If DOC determined the offender or parolee to be indigent, DOC would have to waive the above supervision fees. Additionally, DOC could not collect any fees for offenders or parolees other than as described above.

Unpaid supervision fees

Currently, if a person has not paid the full amount of a supervision fee when he or she is discharged from parole or probation or the period of a delayed sentence ends, DOC reviews and compares the person’s actual income during the period of parole or probation or delayed sentence with the income that was projected at the time the fee was ordered. If the person’s actual income fell short of projected income, DOC must waive any unpaid amount that exceeds the total amount the person would have paid if his or her income had been accurately projected.

House Bill 4032 would instead require that if a person has not paid the full amount of a supervision fee when he or she is discharged from parole or probation or the period of a delayed sentence ends (including a person under supervision on the effective date of the bill), DOC must waive any amount over the aggregate sum of $30 per month for each month the person was supervised without an electronic monitoring device and $60 per month for each month the person was monitored with one.

MCL 791.225a et seq.

Each bill would take effect 90 days after it is enacted. The bills are tie-barred to one another, which means that neither could take effect unless both were enacted.

FISCAL IMPACT:

House Bills 4031 and 4032 would have an indeterminate fiscal impact on the state and on local units of government. Under the bills, fees assessed to offenders for parole and probation supervision would be reduced. However, it is anticipated that the amount of fees collected would remain steady and potentially could increase over time.

Currently, according to the Department of Corrections, the department collects between 6% and 10% of the fees that are assessed while offenders are under supervision. Annually, the department collects an average of $5.8 million in fee revenue. In order to maintain this level of revenue collection, the department estimates that it would need a compliance rate of between 20% and 25%. Though this compliance rate range is much higher than the current compliance rate range, the department believes that it can enforce the collection of fees more easily with the simplified fee structure in place and that the majority of offenders could better afford to pay the reduced amount of fees. Reducing parole and probation supervision fees would result in more disposable income for offenders, enabling them to pay other fees collected by the courts and/or victim restitution.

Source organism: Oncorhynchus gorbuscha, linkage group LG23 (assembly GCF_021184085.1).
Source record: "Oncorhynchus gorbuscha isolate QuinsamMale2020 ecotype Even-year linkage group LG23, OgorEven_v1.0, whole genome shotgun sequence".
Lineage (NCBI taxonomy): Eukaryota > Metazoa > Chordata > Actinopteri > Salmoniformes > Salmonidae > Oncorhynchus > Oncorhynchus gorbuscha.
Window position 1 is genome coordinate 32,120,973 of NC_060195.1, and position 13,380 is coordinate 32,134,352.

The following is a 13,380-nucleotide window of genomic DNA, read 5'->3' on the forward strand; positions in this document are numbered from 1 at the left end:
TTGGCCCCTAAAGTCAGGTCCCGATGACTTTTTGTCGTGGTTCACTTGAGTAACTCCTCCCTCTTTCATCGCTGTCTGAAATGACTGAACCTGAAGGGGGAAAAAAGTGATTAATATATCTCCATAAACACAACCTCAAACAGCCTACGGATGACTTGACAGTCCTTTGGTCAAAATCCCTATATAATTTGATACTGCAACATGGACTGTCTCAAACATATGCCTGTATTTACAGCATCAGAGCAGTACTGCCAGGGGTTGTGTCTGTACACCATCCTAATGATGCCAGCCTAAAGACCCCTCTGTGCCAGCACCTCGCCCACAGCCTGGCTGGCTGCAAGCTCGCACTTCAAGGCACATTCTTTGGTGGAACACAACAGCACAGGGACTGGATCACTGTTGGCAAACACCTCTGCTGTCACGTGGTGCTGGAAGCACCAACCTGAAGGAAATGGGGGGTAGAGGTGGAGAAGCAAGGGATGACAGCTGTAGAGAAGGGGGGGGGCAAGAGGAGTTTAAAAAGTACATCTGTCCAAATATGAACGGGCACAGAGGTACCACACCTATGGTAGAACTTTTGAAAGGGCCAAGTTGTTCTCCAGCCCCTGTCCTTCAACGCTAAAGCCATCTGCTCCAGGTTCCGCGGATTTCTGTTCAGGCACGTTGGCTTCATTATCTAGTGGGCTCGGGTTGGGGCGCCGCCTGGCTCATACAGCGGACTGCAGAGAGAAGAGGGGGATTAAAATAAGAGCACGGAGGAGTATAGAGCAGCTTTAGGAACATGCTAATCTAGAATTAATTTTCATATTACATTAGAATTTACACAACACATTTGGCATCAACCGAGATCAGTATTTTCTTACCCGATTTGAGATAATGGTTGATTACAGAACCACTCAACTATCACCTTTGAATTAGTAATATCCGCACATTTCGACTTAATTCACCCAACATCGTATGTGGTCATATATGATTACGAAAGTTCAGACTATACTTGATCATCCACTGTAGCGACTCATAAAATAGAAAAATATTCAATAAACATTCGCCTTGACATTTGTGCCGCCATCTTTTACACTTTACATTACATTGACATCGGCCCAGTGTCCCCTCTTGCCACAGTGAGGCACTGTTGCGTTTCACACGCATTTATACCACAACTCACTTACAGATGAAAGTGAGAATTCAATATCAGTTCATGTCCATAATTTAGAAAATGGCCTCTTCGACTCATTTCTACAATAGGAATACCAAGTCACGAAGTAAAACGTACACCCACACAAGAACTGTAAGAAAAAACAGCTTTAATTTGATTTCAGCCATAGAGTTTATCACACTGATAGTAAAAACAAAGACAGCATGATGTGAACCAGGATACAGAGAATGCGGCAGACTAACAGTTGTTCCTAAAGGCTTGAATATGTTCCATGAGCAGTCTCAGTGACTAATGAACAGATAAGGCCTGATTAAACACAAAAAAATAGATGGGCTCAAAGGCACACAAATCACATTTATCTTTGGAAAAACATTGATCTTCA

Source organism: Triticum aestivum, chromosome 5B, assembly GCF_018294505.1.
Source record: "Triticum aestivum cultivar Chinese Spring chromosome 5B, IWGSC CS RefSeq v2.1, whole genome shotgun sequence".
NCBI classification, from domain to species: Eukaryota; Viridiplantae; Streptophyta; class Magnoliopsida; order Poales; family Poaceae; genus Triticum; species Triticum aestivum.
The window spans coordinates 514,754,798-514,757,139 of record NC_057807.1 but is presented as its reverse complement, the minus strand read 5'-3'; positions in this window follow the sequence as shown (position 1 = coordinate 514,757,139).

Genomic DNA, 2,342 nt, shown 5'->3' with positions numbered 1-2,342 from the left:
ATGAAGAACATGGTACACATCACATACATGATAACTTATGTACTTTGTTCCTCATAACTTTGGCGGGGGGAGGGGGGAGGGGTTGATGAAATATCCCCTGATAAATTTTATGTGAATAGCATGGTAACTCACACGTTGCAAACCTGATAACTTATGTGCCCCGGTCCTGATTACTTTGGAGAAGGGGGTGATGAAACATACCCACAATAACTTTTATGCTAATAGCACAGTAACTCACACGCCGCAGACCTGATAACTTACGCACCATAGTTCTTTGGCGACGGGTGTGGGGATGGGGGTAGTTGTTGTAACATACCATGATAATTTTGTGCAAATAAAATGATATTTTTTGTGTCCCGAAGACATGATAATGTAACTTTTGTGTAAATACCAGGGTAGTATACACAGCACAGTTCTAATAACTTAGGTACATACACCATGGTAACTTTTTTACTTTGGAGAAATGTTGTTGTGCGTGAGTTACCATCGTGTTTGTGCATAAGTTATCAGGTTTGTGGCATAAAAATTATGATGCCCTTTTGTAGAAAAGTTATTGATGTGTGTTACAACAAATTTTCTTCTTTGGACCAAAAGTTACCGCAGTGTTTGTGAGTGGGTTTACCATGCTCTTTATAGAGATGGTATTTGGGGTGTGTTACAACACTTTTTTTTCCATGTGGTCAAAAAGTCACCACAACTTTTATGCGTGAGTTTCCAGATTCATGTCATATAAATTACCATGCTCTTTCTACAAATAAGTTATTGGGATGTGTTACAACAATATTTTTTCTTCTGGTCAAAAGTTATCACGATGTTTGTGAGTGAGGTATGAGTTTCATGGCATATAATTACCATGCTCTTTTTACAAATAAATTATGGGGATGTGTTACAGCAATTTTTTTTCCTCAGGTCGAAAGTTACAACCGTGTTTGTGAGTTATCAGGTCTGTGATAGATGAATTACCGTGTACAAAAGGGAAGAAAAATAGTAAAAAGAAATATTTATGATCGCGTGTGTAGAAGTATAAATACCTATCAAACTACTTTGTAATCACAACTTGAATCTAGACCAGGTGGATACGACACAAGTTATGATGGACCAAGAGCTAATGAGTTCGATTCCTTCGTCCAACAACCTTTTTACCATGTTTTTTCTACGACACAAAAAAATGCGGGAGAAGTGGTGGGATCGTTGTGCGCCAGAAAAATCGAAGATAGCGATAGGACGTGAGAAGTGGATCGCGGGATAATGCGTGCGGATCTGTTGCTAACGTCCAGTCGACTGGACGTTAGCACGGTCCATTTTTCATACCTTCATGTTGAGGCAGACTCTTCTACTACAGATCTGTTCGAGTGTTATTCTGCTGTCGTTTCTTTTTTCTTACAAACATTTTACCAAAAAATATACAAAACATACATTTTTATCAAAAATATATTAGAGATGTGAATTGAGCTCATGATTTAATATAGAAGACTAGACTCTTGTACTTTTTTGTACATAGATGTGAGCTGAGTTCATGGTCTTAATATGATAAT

If, by chance, the amount of fee revenue collected declined and, subsequently, fee amounts were not increased, revenue used by the department would be reduced.

                                                                                        Legislative Analyst:   Emily S. Smith

                                                                                                Fiscal Analyst:   Robin Risko

This analysis was prepared by nonpartisan House Fiscal Agency staff for use by House members in their deliberations, and does not constitute an official statement of legislative intent.